Durance Ernest William Antliff (1866-1895)

Transcription of obituary published in the Minutes of Conference by W. Durrance

Ernest W. A. Durance was born at Lincoln, November 22nd, 1866, and was brought up in the fear of the Lord, early manifesting good desires, and enjoyed the benefits of a fairly good education. He realised Christ as a personal Saviour in a grand revival at Kimberley, in which scores were converted, when he was about fifteen years of age. Forthwith, without waiting for official appointment, he consecrated himself to Christian work, as if in his resurrection for a new life he had heard the Divine voice calling him to special service. 

He frequently expressed the desire to enter the regular ministry. On January 1st, 1886, he started on his first mission full of faith, hope, love. It was an encouraging success, not without its drawbacks, and resulted in upwards of sixty conversions. During the time he pursued his studies as a candidate for the ministry, and passed his examination for the College. At the expiration of his engagement with Pocklington he accepted an invitation to the Lincoln Second circuit, where he laboured sixteen months as a hired local preacher, many being brought to Christ under his ministry. In July, 1887, he entered the Manchester College, where he spent twelve months in hard work; but he valued his studies only in proportion as they qualified him to become a more efficient minister of the Lord Jesus. 

The Conference of 1888 stationed him at Chichester, where he laboured two years successfully with Rev. J. Mayles as his superintendent, who says, ‘During the two years of our association no hitch ever occurred to mar our friendship. He was thoroughly devoted to his work, and had special delight in making sermons and preaching them. He was a welcome visitor to the homes of the people, and his vivacity and geniality won the hearts of the children. As a colleague he was obliging and differential, and never spared himself in sharing the burdens of the station. Sussex soil is proverbially hard; but notwithstanding this he succeeded in ‘turning men from darkness to light, and from the power of Satan unto God.’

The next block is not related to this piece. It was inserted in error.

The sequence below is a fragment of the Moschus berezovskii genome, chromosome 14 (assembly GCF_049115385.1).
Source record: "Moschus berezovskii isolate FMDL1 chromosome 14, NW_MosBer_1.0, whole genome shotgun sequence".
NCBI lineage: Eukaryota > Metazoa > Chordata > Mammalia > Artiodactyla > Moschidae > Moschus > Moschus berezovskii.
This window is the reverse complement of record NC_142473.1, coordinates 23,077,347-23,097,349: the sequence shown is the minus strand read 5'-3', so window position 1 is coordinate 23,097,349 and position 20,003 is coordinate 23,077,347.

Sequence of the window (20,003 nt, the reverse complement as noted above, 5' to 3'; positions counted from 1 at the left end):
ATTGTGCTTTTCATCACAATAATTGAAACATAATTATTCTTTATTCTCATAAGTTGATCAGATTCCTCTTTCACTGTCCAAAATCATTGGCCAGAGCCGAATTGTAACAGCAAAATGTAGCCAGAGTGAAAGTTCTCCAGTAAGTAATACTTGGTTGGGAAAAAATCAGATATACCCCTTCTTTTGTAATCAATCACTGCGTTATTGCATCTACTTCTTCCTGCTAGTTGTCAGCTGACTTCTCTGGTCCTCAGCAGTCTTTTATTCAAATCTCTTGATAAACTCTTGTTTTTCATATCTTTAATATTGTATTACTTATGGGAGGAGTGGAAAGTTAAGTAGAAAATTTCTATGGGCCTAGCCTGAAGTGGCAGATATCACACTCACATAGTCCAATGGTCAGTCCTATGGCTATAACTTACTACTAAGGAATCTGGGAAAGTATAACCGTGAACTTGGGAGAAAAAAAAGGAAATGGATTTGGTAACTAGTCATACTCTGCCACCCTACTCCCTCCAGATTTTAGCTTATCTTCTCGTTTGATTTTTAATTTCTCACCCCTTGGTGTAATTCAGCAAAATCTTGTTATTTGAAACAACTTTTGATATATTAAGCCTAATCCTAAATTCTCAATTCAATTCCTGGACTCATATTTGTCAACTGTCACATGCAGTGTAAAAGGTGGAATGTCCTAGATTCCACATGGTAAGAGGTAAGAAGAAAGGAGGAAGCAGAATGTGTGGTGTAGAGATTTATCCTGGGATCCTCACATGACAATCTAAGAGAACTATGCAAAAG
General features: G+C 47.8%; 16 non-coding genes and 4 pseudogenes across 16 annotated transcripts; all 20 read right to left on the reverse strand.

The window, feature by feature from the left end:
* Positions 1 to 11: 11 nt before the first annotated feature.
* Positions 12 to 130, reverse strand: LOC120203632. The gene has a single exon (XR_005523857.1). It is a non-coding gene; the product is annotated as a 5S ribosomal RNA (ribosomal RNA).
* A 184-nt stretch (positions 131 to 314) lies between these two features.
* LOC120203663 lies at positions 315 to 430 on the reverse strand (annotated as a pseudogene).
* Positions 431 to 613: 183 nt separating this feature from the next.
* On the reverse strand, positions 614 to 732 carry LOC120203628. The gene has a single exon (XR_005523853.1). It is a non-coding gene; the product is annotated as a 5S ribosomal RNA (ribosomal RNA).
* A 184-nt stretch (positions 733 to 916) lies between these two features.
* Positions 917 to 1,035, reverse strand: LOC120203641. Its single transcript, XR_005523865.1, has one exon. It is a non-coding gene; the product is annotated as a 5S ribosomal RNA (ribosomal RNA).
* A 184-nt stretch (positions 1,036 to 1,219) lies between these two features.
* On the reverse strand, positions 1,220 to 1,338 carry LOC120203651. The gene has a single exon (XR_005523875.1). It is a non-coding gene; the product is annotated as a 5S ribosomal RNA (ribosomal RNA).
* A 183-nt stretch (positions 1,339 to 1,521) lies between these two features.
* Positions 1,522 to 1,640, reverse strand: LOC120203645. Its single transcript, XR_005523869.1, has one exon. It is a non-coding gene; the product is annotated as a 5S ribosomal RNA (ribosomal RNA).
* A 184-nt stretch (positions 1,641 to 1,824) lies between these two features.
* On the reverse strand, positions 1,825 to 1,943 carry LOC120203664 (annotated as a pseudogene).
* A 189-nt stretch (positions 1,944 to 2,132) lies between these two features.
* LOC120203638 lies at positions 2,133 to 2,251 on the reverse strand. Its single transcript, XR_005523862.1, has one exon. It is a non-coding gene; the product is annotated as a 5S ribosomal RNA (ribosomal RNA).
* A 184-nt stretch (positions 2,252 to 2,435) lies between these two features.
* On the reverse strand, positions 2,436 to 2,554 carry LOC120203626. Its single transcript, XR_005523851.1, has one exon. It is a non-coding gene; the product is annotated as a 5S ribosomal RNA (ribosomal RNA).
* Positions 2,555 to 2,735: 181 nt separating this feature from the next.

Walthamstow was his next station, which, after a few months, at the request of the General Missionary Committee, to oblige a ministerial brother, he exchanged for Dover. Here he finished his probation, and on removal was united in marriage to Miss Cooke, eldest daughter of the Rev. G. J. Cooke. He spent the three following years as superintendent of the Dartmouth station, where his incessant labours, diligence, and tact were crowned with no small measure of success, both numerical and financial. In November, 1894, he and his father, each without the knowledge of the other, were invited to Bedford circuit. He regarded the appointment as a splendid opportunity for systematic pulpit teaching and pastoral visitation, and every letter he wrote contained some valuable suggestion for giving effect to his purposes. Little did he, or anyone, think that instead of being allowed to engage in work so congenial, his Master had appointed for him sickness and death. So it was, nevertheless. Before he had fairly begun, his work was finished.